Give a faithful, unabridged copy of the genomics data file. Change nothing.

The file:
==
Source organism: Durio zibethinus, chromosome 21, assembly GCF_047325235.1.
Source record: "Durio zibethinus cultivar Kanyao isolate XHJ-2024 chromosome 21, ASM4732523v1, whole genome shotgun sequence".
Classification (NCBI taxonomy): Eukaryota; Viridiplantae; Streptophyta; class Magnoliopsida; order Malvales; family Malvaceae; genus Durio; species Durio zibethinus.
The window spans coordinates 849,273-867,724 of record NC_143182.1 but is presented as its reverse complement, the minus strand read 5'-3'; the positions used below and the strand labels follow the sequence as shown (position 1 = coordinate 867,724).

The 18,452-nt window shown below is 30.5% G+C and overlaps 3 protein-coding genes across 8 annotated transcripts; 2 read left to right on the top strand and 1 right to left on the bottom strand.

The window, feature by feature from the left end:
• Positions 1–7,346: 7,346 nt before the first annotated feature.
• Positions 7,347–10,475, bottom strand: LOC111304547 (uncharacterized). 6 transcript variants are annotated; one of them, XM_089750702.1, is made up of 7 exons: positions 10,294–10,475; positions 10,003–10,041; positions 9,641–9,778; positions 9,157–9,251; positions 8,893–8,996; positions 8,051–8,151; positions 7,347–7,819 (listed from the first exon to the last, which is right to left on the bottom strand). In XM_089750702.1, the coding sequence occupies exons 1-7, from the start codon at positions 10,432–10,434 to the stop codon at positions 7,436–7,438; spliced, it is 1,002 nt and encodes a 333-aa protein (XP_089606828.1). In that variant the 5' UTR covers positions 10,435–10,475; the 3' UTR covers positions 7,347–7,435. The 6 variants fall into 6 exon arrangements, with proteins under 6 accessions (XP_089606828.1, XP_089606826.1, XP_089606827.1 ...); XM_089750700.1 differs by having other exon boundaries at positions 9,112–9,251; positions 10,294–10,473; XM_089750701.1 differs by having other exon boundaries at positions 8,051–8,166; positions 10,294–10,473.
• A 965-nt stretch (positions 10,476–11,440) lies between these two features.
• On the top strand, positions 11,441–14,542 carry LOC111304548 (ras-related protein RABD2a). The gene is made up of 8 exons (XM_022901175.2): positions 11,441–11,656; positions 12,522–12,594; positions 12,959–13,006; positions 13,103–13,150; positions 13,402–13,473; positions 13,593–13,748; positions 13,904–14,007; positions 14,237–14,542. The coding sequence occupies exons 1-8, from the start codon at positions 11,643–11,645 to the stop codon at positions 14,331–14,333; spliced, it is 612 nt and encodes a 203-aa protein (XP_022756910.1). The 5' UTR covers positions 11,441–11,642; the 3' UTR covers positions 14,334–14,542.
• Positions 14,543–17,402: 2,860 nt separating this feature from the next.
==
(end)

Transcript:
Source organism: Durio zibethinus, chromosome 21, assembly GCF_047325235.1.
Source record: "Durio zibethinus cultivar Kanyao isolate XHJ-2024 chromosome 21, ASM4732523v1, whole genome shotgun sequence".
Classification (NCBI taxonomy): Eukaryota; Viridiplantae; Streptophyta; class Magnoliopsida; order Malvales; family Malvaceae; genus Durio; species Durio zibethinus.
The window spans coordinates 849,273-867,724 of record NC_143182.1 but is presented as its reverse complement, the minus strand read 5'-3'; the positions used below and the strand labels follow the sequence as shown (position 1 = coordinate 867,724).

The 18,452-nt window shown below is 30.5% G+C and overlaps 3 protein-coding genes across 8 annotated transcripts; 2 read left to right on the top strand and 1 right to left on the bottom strand.

The window, feature by feature from the left end:
• Positions 1–7,346: 7,346 nt before the first annotated feature.
• Positions 7,347–10,475, bottom strand: LOC111304547 (uncharacterized). 6 transcript variants are annotated; one of them, XM_089750702.1, is made up of 7 exons: positions 10,294–10,475; positions 10,003–10,041; positions 9,641–9,778; positions 9,157–9,251; positions 8,893–8,996; positions 8,051–8,151; positions 7,347–7,819 (listed from the first exon to the last, which is right to left on the bottom strand). In XM_089750702.1, the coding sequence occupies exons 1-7, from the start codon at positions 10,432–10,434 to the stop codon at positions 7,436–7,438; spliced, it is 1,002 nt and encodes a 333-aa protein (XP_089606828.1). In that variant the 5' UTR covers positions 10,435–10,475; the 3' UTR covers positions 7,347–7,435. The 6 variants fall into 6 exon arrangements, with proteins under 6 accessions (XP_089606828.1, XP_089606826.1, XP_089606827.1 ...); XM_089750700.1 differs by having other exon boundaries at positions 9,112–9,251; positions 10,294–10,473; XM_089750701.1 differs by having other exon boundaries at positions 8,051–8,166; positions 10,294–10,473.
• A 965-nt stretch (positions 10,476–11,440) lies between these two features.
• On the top strand, positions 11,441–14,542 carry LOC111304548 (ras-related protein RABD2a). The gene is made up of 8 exons (XM_022901175.2): positions 11,441–11,656; positions 12,522–12,594; positions 12,959–13,006; positions 13,103–13,150; positions 13,402–13,473; positions 13,593–13,748; positions 13,904–14,007; positions 14,237–14,542. The coding sequence occupies exons 1-8, from the start codon at positions 11,643–11,645 to the stop codon at positions 14,331–14,333; spliced, it is 612 nt and encodes a 203-aa protein (XP_022756910.1). The 5' UTR covers positions 11,441–11,642; the 3' UTR covers positions 14,334–14,542.
• Positions 14,543–17,402: 2,860 nt separating this feature from the next.